Charles Crawford CMG is a communication consultant who has drafted speeches for members of the Royal Family, Prime Ministers and other senior figures. He gives masterclasses in negotiation technique and public speaking / speechwriting. He is an expert on central Europe, having served as UK Ambassador in Warsaw, Belgrade and Sarajevo.
My two previous AP Insights on international negotiating (Part One and Part Two) identified five core ideas:
Wait. Isn’t something missing? Maybe the most important thing of all? Trust?
Websites that look at the role of trust in negotiating conclude that trust is a Good Thing:
You need to build trust with your counterpart so you can align your interests and increase the likelihood that he will honour his commitments
Principled negotiation is largely based on trust
Talks sometimes collapse because each side lacks trust in the other's competence and good intentions
All well and good. But is it true? And what exactly does trust mean in these contexts? It’s not easy to pin that down.
When you say “I trust you, Donald!” you’re expressing a complex combination of thoughts about how you see Donald ‘as a person’ now, and about how you believe Donald will behave in future. You’re also offering your view on your relationship with Donald (and thereby saying something about yourself). Of course, you may be lying and not trust Donald at all, but want to tell him that you do.
Think about buying a car and the assumptions lurking under the surface, especially for the buyer. Does the seller have the legal right to sell the car? Is the car in its advertised condition? Has it had an undisclosed crash? Is the mileage accurate? Will the seller deliver this specific car once the money is paid? The seller too must be careful. Does the buyer have the money? Will it be paid when the car is handed over?
The negotiating here is about the final cost of the car, but also all about distributing the risk of things going wrong. Some risks are managed by ‘trust; others by warranties in the contract and by the shared thought that if it all goes awry there’s the option of legal action. Indeed, the courts take off the table over-reliance on personal trust: you’re held to your promises, and that’s that.
Diplomacy is very different. There’s no easy resort to litigation if promises aren’t kept. Personal trust (aka ‘chemistry’) between leaders is interesting, but not that significant.
Leader X and leader Y enjoys each other’s company, and they have made good progress by cooperating closely. Yet leader X knows that leader Y’s priority of priorities is to stay in power. If leader Y decides the best way to stay in power is to step back from leader X, or even to ignore or drop agreements and understandings with leader X, so be it. No hard feelings on either side.
One prominent example of leaders talking about trusting each other came in 2001, when newly elected US President G W Bush and Russia’s President Putin met in Slovenia. At their joint press conference President Bush delivered some striking words:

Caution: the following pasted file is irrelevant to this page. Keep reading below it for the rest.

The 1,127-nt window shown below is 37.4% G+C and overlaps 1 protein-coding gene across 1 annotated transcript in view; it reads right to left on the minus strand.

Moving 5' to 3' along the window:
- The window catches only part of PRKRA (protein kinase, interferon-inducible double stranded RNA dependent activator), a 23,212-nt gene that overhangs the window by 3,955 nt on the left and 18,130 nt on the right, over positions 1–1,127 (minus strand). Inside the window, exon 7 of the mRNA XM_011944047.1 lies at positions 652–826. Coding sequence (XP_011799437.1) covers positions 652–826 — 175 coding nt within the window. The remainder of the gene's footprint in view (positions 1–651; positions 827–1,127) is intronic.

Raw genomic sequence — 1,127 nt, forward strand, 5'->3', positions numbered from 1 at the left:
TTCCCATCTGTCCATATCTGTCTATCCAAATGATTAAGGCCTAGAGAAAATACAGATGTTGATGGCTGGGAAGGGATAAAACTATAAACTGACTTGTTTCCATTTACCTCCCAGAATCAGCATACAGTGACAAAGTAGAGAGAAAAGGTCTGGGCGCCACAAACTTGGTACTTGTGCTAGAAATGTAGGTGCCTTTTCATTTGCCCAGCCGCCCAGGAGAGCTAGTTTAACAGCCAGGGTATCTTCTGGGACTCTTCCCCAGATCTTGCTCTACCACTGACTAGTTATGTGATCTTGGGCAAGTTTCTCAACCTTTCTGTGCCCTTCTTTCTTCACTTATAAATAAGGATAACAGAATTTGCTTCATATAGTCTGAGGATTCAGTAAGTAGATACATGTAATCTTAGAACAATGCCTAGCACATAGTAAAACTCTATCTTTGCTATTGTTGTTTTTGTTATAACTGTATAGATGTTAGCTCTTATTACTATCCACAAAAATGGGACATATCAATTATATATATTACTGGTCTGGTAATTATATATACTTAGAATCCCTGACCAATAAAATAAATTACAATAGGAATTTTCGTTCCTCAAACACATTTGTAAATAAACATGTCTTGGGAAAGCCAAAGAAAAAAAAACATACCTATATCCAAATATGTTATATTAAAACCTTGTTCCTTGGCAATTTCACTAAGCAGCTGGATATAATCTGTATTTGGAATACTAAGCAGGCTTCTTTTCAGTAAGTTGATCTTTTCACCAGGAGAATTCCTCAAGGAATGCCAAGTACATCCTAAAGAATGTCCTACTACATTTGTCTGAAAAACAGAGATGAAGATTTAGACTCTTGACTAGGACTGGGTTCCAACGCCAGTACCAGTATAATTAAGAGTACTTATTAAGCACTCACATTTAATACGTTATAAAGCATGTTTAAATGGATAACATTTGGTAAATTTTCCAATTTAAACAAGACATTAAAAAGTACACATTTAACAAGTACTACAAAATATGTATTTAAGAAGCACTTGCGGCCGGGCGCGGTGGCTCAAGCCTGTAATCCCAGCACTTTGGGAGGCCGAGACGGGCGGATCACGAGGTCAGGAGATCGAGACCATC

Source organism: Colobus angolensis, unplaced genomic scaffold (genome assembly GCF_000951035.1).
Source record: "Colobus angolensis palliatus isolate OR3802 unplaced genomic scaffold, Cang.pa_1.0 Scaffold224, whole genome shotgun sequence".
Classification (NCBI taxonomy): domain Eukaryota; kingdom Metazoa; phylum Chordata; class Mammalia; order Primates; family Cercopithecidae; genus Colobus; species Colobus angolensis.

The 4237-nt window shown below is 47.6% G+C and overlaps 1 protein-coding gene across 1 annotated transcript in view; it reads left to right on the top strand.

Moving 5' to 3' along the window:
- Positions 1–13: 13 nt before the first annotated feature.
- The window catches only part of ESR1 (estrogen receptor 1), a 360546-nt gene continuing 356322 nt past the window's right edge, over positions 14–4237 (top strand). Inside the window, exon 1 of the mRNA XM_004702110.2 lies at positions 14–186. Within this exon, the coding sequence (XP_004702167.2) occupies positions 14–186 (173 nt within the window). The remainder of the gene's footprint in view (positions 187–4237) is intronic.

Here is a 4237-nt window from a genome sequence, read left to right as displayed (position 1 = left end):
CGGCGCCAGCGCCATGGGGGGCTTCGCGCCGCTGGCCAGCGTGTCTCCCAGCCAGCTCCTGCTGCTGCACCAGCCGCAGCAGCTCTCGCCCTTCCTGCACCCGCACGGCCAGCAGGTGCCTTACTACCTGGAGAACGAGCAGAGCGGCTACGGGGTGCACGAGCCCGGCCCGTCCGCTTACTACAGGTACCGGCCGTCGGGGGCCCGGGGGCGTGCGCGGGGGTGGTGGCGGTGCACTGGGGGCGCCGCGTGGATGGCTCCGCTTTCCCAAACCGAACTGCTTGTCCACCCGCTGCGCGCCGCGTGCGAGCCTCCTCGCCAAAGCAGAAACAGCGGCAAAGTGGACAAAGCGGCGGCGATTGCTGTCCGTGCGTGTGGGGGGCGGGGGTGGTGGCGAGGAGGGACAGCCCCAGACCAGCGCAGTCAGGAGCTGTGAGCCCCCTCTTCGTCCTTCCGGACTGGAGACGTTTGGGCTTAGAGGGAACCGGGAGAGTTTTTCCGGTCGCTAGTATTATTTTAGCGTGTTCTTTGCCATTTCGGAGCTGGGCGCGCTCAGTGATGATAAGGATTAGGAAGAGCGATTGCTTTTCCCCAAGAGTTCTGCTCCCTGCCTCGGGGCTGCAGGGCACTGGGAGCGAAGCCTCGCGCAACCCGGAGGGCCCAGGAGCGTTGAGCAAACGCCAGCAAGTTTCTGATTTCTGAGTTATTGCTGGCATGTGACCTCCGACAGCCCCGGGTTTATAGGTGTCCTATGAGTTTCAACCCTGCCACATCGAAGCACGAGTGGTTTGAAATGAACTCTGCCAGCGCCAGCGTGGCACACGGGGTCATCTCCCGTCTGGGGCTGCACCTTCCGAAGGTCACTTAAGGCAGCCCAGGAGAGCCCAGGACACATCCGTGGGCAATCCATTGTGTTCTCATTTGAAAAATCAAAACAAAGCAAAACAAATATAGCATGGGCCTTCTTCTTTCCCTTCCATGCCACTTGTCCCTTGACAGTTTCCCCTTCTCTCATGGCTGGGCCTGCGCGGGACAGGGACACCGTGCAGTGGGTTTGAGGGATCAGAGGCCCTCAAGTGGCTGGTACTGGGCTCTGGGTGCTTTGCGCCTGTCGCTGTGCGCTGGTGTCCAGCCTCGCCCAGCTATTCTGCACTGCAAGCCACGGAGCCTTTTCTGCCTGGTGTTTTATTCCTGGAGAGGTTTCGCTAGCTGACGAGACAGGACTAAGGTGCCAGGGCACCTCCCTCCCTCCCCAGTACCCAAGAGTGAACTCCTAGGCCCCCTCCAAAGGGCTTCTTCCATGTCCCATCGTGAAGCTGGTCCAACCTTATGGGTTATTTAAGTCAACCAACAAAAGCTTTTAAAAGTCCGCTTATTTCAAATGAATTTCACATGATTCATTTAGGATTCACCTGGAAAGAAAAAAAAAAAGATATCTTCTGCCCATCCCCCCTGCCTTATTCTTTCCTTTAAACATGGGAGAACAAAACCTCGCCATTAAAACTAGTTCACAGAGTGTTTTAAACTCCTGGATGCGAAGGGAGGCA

“I looked the man in the eye. I found him very straightforward and trustworthy … I was able to get a sense of his soul.”
This sounds ridiculous today. Yet it made sense for Bush to say that, either because he meant it or even if he didn’t believe it. His aim at the summit was to start to build a personal relationship with Putin to tackle complicated global issues in a new spirit of hard-headed partnership. Some expressions of private trust were useful, but not essential.
In other words, in diplomacy things get agreed even though there is little or no trust between the parties. It may even happen because there’s no trust: all concerned dislike the current situation and see advantages in striking a deal to try something new.
Especially when issues are especially sensitive for all sides (notably on arms control or security issues), active deep mistrust in the other side’s intentions is managed by intense technical verification on the ground. This plays out in extended haggling first over the rules for access to key sites under strict conditions, and then over what that means in practice once the deal is struck. See the Iran and North Korea examples passim.
Personal relations between leaders can be subtle. After the Soviet Union collapsed, UK Foreign Secretary Douglas Hurd made a real effort to work closely with Russia’s youthful new Foreign Minister, Andrei Kozyrev. Kozyrev stressed to Hurd that he wanted their relationship to be based on one simple principle: No surprises! Kozyrev was on to something important in the way trust works in diplomacy at the top levels. For any leader, coming across to friend and foe alike as weak is ruinous.
Suppose leader X makes a show of working closely with leader Y. Leader Y then does something cutting across leader X’s policies, but does not tip off leader X in advance. Leader X looks like a lemon if it emerges that s/he found out about leader Y’s move through the newspapers. Loser!
When you hear experts proclaiming the central role of trust in negotiation, don’t trust them. Examine what’s really going on. What’s at stake and for whom? How are they spreading the risks of unintended failure or malevolent jiggery-pokery?
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Diplomacy: International Negotiation and Trust
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